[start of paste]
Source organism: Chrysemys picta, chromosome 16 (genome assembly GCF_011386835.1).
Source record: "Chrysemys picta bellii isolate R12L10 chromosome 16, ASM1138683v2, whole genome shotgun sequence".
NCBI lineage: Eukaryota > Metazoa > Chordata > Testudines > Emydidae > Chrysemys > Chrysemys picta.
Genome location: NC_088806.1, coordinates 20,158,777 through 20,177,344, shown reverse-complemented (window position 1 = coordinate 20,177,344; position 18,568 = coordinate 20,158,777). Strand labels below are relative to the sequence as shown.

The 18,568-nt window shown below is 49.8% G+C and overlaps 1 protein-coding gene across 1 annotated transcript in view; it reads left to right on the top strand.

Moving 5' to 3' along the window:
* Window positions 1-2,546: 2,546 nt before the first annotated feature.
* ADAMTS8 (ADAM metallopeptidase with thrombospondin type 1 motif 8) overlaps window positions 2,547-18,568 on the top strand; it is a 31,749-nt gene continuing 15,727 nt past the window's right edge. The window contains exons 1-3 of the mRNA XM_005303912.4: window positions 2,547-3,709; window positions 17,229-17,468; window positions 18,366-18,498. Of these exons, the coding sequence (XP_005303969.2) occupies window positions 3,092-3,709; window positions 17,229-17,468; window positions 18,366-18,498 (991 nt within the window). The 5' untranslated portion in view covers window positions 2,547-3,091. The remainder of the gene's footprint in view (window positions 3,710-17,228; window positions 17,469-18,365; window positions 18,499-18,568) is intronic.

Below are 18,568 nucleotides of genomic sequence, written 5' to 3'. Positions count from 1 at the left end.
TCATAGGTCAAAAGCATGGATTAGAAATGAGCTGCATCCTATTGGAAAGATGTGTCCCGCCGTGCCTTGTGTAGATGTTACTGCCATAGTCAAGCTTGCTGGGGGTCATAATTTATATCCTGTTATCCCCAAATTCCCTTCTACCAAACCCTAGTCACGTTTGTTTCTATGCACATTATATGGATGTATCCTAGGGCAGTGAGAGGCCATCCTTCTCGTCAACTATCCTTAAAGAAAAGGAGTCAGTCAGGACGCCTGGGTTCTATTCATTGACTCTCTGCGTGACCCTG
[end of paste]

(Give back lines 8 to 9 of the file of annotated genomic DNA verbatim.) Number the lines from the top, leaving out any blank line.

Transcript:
* ADAMTS8 (ADAM metallopeptidase with thrombospondin type 1 motif 8) overlaps window positions 2,547-18,568 on the top strand; it is a 31,749-nt gene continuing 15,727 nt past the window's right edge. The window contains exons 1-3 of the mRNA XM_005303912.4: window positions 2,547-3,709; window positions 17,229-17,468; window positions 18,366-18,498. Of these exons, the coding sequence (XP_005303969.2) occupies window positions 3,092-3,709; window positions 17,229-17,468; window positions 18,366-18,498 (991 nt within the window). The 5' untranslated portion in view covers window positions 2,547-3,091. The remainder of the gene's footprint in view (window positions 3,710-17,228; window positions 17,469-18,365; window positions 18,499-18,568) is intronic.

Below are 18,568 nucleotides of genomic sequence, written 5' to 3'. Positions count from 1 at the left end.